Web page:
Peter Turchin (editor in chief) Vice President of the Evolution Institute; University of Connecticut, USA

Harvey Whitehouse  Scientific Advisory Board of the Evolution Institute; University of Oxford, UK

David Sloan Wilson President of the Evolution Institute; Binghamton University, USA

The Social Evolution Forum (SEF) is supported by the Evolution Institute and by Cliodynamics: The Journal of Theoretical and Mathematical History

The Social Evolution Forum is a new platform aimed at promoting communication, discussion, and collaboration on diverse topics related to human society.

A central question of social evolution is elucidating the mechanisms and dynamics that resulted in the rise of large-scale complex human societies. How did ultrasociality (the ability of humans to cooperate in huge groups of unrelated individuals) evolve? Although much progress has been recently made in understanding the first phase of human social evolution, from ape-like ancestors to small-scale groups of hunter-gatherers, much remains to be discovered, and the area continues to generate high interest among the researchers. Even more controversial is the second phase, the evolution of large-scale hierarchically organized societies with cities, states, extensive division of labor, writing, monumental architecture, etc. There is currently no consensus on the processes and mechanisms that were responsible for this major evolutionary transition.

We think that conceptual and empirical tools are now sophisticated enough to make possible dramatic breakthroughs in this discipline. The stakes are enormous – not only because of the scale of the intellectual puzzle and intrinsic interest in the emergence of states, empires and civilizations, but also because of potential application in addressing such societal problems as war and failed states, and more optimistically trust, peace and large-scale cooperation.

Currently, researchers interested in these issues work in highly diverse disciplines – anthropology, economics, sociology, political science, evolutionary biology, and mathematics – with little interdisciplinary contact. Periodically scientists from these different disciplines meet at conferences or workshops, and interact intensively, but durable projects rarely emerge. There are many challenges to fostering interdisciplinary dialogue and collaborations, including semantics and different conceptual models and approaches.

An important aspect of the SEF is the historical dimension. After all, it would be unthinkable to study biological evolutionary without the insights and data gathered by paleontologists. Historians and archaeologists should play the same role in social evolution: documenting macrohistorical patterns in the development of complex societies that need to be explained, conducting microhistorical studies that help us fine-tune the proposed mechanisms, and providing data for empirical tests of theories.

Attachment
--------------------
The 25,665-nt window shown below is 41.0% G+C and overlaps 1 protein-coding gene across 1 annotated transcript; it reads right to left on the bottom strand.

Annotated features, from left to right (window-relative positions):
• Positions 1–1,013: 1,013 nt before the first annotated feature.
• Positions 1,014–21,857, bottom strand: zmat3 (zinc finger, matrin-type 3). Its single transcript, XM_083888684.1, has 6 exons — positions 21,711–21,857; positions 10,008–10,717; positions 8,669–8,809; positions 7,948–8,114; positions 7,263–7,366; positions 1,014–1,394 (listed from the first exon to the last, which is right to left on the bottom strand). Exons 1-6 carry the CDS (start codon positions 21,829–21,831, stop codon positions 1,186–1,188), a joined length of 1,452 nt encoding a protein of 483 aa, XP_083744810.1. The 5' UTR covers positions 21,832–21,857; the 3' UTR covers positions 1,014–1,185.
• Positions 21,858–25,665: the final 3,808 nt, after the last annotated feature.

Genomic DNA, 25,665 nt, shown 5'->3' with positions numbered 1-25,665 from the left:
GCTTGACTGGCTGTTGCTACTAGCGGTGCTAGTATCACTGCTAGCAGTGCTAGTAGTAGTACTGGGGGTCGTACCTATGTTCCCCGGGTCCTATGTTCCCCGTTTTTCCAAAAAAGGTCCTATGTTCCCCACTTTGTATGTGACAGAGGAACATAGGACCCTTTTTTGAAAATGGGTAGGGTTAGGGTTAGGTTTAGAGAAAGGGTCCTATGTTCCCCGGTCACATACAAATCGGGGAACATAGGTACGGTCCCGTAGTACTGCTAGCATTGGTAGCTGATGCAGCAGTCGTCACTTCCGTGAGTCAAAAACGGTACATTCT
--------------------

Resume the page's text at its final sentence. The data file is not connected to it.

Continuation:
The SEF has several dimensions. First, it is a virtual seminar, that is, a website dedicated to promoting the presentation and discussion of the most novel and important questions in social evolution theory. Second, it houses a blog dedicated to an informal discussion of current topics in social and cultural evolution, connections between of social evolution research and history and archaeology, and policy implications of this research (this blog is currently authored by Peter Turchin, but we expect that other authors will be joining in on the fun). And third, although fundamentally a communication network, the SEF also provides the foundations for inter- and pluri-disciplinary – and, ultimately, trans-disciplinary ­– collaboration. This takes the form of adverts to workshops and conferences, international funding opportunities, and the posting or publication of interim reports for specialists and for the broader community interested in social evolution.

We believe that the Social Evolution Forum will have a considerable impact on interdisciplinary research in social evolution theory, and will contribute to informing and educating the public about pressing issues of today’s society.

Note aded 14.III.2013: You can learn about new posts by following Peter Turchin on Twitter:  @Peter_Turchin

Contact e-mail: peter dot turchin at uconn dot edu

21 Responses “About” →
  1. This is like walking on virgin snow, necessary but rather a pity that you are the one to do it.
    I have been fascinated by the evolution of culture in Homo sapiens for the last thirty years. In terms of wide acceptance outside still rather discrete academic circles, it has gone nowhere. Attempts to interest non-specialists, friends, relations, people generally over the coffee cups, are far from automatically successful. It can be done, but it takes time, hard work, the application of whatever charm one can exercise, and at the end of it you have one more person looking at the world in a slightly different way.
    The notion of human culture as some sort of obligate symbiont that has evolved alongside the organism Homo sapiens does not at the moment seem to be having much evolutionary success among humankind at large, even while in academic environments it is now safely established and proliferating.
    Clearly this proliferation will be the driving force of its evolution. Nonetheless, and I only raise the question, I’m not making an assertion, it seems to me that good ideas, even good scientific ideas, can benefit from a certain amount of the pandemonium of popular life. It’s not that the leading-edge ideas are going to develop there. It’s that the kind of silence that this very page evinces can be broken by the evolution of popular discourse. Simon Singh in Fermat’s Last Theorem mentions a maths college where they have blackboards not only in the lifts but even above the urinals. To broaden the question beyond sexism one would have to go back to those old-fashioned French arrangements where the women queued behind the backs of men who needed no such privacy. Then I could raise the question, “What do you say to those around you about sociocultural evolution when you’re taking a leak?”